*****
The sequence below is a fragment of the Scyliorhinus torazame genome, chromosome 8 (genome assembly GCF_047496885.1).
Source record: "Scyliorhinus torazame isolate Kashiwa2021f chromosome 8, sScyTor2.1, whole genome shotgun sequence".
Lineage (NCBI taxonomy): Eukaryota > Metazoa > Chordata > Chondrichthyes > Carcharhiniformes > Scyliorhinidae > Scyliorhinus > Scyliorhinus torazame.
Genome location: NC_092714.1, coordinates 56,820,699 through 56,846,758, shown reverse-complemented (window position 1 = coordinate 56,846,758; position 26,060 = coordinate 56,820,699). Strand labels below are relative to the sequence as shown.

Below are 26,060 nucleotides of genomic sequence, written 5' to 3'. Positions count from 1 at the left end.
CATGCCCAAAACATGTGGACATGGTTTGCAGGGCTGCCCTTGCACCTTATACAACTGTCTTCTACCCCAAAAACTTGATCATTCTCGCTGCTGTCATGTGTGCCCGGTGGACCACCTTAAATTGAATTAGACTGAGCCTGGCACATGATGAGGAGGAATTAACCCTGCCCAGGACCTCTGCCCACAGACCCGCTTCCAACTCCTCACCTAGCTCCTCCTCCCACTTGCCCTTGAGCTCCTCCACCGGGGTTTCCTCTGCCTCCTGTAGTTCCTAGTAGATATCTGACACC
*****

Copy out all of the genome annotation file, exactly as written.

The sequence below is a fragment of the Scyliorhinus torazame genome, chromosome 8 (genome assembly GCF_047496885.1).
Source record: "Scyliorhinus torazame isolate Kashiwa2021f chromosome 8, sScyTor2.1, whole genome shotgun sequence".
Lineage (NCBI taxonomy): Eukaryota > Metazoa > Chordata > Chondrichthyes > Carcharhiniformes > Scyliorhinidae > Scyliorhinus > Scyliorhinus torazame.
Genome location: NC_092714.1, coordinates 56,820,699 through 56,846,758, shown reverse-complemented (window position 1 = coordinate 56,846,758; position 26,060 = coordinate 56,820,699). Strand labels below are relative to the sequence as shown.

Below are 26,060 nucleotides of genomic sequence, written 5' to 3'. Positions count from 1 at the left end.
CATGCCCAAAACATGTGGACATGGTTTGCAGGGCTGCCCTTGCACCTTATACAACTGTCTTCTACCCCAAAAACTTGATCATTCTCGCTGCTGTCATGTGTGCCCGGTGGACCACCTTAAATTGAATTAGACTGAGCCTGGCACATGATGAGGAGGAATTAACCCTGCCCAGGACCTCTGCCCACAGACCCGCTTCCAACTCCTCACCTAGCTCCTCCTCCCACTTGCCCTTGAGCTCCTCCACCGGGGTTTCCTCTGCCTCCTGTAGTTCCTAGTAGATATCTGACACC